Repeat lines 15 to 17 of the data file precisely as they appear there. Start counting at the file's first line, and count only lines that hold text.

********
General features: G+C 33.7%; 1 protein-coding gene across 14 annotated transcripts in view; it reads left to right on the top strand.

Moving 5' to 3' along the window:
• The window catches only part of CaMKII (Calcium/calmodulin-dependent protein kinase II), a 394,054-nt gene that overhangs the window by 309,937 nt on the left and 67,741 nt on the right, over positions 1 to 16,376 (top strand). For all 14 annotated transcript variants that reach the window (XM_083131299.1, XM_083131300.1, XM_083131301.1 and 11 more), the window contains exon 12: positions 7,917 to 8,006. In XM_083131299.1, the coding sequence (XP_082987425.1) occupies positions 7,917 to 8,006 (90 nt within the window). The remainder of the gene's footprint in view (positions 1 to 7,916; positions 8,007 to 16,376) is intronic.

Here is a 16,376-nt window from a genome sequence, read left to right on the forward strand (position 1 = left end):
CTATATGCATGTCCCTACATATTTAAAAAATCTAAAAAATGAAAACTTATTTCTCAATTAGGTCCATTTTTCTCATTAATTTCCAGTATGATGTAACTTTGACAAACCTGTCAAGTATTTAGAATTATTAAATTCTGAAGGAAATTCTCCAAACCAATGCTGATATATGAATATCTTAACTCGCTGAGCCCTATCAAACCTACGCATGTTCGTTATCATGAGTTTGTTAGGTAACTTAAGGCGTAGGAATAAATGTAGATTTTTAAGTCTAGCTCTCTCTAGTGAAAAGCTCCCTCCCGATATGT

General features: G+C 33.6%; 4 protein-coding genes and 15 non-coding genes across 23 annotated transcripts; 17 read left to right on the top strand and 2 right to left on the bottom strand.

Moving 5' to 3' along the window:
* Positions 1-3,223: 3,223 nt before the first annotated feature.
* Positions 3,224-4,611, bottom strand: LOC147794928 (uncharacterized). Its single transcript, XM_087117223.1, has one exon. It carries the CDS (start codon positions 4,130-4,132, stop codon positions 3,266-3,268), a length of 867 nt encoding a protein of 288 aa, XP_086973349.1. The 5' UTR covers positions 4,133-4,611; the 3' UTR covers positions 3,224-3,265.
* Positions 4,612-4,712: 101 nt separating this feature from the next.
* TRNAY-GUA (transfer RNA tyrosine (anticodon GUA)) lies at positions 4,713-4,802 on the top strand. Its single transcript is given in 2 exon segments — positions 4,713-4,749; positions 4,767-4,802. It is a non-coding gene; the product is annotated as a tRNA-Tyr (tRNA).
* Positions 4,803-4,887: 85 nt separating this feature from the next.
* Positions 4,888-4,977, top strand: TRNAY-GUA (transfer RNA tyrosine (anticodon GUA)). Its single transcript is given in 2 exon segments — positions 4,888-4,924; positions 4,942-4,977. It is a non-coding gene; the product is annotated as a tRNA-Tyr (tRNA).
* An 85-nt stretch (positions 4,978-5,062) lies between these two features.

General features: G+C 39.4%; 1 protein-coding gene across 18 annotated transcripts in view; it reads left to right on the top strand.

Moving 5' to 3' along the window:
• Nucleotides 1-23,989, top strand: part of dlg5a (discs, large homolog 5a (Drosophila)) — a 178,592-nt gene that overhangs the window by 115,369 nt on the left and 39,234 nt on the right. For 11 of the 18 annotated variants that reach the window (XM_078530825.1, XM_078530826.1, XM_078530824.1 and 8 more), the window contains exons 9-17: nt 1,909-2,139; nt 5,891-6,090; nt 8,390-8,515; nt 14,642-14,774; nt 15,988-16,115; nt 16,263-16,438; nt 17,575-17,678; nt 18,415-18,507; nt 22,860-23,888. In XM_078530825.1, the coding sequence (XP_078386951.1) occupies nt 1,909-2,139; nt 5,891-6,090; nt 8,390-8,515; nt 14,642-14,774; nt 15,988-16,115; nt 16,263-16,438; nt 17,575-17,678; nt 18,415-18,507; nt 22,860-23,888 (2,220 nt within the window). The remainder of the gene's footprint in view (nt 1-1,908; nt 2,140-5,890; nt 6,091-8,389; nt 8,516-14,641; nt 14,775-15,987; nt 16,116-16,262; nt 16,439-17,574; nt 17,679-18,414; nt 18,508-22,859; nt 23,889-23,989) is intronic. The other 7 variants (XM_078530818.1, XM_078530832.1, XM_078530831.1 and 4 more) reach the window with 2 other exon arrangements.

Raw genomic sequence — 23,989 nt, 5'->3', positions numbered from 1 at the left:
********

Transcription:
General features: G+C 39.4%; 1 protein-coding gene across 18 annotated transcripts in view; it reads left to right on the top strand.

Moving 5' to 3' along the window:
• Nucleotides 1-23,989, top strand: part of dlg5a (discs, large homolog 5a (Drosophila)) — a 178,592-nt gene that overhangs the window by 115,369 nt on the left and 39,234 nt on the right. For 11 of the 18 annotated variants that reach the window (XM_078530825.1, XM_078530826.1, XM_078530824.1 and 8 more), the window contains exons 9-17: nt 1,909-2,139; nt 5,891-6,090; nt 8,390-8,515; nt 14,642-14,774; nt 15,988-16,115; nt 16,263-16,438; nt 17,575-17,678; nt 18,415-18,507; nt 22,860-23,888. In XM_078530825.1, the coding sequence (XP_078386951.1) occupies nt 1,909-2,139; nt 5,891-6,090; nt 8,390-8,515; nt 14,642-14,774; nt 15,988-16,115; nt 16,263-16,438; nt 17,575-17,678; nt 18,415-18,507; nt 22,860-23,888 (2,220 nt within the window). The remainder of the gene's footprint in view (nt 1-1,908; nt 2,140-5,890; nt 6,091-8,389; nt 8,516-14,641; nt 14,775-15,987; nt 16,116-16,262; nt 16,439-17,574; nt 17,679-18,414; nt 18,508-22,859; nt 23,889-23,989) is intronic. The other 7 variants (XM_078530818.1, XM_078530832.1, XM_078530831.1 and 4 more) reach the window with 2 other exon arrangements.